Brokers and asset managers also employ multiple types of computerized trading strategies to buy and sell futures contracts, options or securities rapidly. Mutual, pension and some hedge funds use these algorithms to execute bigger orders by breaking them into smaller pieces and sending them to exchanges instead of manually placing orders in markets or turning to humans to buy and sell blocks.
While the SEC doesn’t have a classification system for firms employing high-frequency techniques as part of their strategies, a new program aimed at capturing information about large traders will allow regulators to get all order and transaction information from a firm regardless of which broker services the client. Those firms, which include high-frequency traders, must use an identification code when they submit orders to their brokers and exchanges, according to the rule.
Individuals or companies that trade at least 2 million shares or $20 million of securities in a day, or 20 million shares or $200 million in a month, are covered by the rules, according to the SEC. The single-day share figure represents less than 0.03 percent of the average daily U.S. equities volume of 6.9 billion shares in the first two months of this year, according to data compiled by Bloomberg.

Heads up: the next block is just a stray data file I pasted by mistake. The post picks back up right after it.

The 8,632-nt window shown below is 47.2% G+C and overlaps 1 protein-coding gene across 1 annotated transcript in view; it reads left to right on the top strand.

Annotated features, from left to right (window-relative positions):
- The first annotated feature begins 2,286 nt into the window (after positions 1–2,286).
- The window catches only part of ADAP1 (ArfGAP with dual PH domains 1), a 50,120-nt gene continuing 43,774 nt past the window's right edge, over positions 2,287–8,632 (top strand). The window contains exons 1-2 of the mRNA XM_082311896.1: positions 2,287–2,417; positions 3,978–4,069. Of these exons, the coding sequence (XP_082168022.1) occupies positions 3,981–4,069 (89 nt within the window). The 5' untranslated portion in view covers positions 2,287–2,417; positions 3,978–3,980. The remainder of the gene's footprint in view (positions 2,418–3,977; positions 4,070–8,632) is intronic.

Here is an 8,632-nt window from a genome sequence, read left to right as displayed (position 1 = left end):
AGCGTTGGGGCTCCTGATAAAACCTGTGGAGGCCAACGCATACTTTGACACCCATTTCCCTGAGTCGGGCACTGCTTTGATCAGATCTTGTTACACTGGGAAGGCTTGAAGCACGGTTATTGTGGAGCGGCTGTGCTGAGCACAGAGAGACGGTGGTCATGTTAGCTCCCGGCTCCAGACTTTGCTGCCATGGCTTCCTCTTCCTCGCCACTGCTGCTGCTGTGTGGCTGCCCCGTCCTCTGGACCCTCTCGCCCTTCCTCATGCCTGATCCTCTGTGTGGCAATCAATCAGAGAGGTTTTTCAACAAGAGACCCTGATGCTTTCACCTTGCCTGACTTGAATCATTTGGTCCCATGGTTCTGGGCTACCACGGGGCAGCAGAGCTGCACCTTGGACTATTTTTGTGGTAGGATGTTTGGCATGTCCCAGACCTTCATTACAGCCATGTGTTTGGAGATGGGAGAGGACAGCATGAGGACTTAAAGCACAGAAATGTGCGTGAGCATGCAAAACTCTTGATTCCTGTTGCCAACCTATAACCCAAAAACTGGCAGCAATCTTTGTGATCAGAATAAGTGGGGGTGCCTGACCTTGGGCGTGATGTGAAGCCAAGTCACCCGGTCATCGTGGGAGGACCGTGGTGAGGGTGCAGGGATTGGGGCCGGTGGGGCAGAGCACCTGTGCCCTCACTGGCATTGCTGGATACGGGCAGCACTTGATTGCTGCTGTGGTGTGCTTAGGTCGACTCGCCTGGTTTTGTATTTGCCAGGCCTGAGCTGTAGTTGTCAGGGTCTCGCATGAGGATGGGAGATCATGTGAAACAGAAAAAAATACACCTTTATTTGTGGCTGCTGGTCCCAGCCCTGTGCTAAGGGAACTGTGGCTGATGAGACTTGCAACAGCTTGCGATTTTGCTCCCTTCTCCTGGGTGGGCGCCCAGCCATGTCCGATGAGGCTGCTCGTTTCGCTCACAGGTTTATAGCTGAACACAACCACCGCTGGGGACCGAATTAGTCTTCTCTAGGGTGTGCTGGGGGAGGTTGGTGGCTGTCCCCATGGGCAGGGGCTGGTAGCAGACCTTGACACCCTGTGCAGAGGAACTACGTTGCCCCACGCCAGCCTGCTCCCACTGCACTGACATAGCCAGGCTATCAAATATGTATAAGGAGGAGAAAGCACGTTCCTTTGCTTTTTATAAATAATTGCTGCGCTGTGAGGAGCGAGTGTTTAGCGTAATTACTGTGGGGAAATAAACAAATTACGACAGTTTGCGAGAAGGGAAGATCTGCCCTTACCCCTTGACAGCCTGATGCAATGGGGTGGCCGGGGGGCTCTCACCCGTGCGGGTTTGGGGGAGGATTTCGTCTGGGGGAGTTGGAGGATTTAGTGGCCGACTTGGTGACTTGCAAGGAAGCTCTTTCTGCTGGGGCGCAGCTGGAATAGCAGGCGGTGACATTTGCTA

Chilton said he expects supervision of high-frequency firms employing appropriate controls to improve confidence in the markets and ensure that the firms don’t “go extinct.” The alternative may be regulations imposed on automated trading groups by Congress if another plunge like the May 2010 intraday crash occurs and analysis of the data places the blame on them, he said.
“I’m from the government,” Chilton said, citing a comment President Ronald Reagan made in jest in 1986. “I’m here to help.”
To contact the reporter on this story: Nina Mehta in New York at firstname.lastname@example.org
To contact the editor responsible for this story: Nick Baker at email@example.com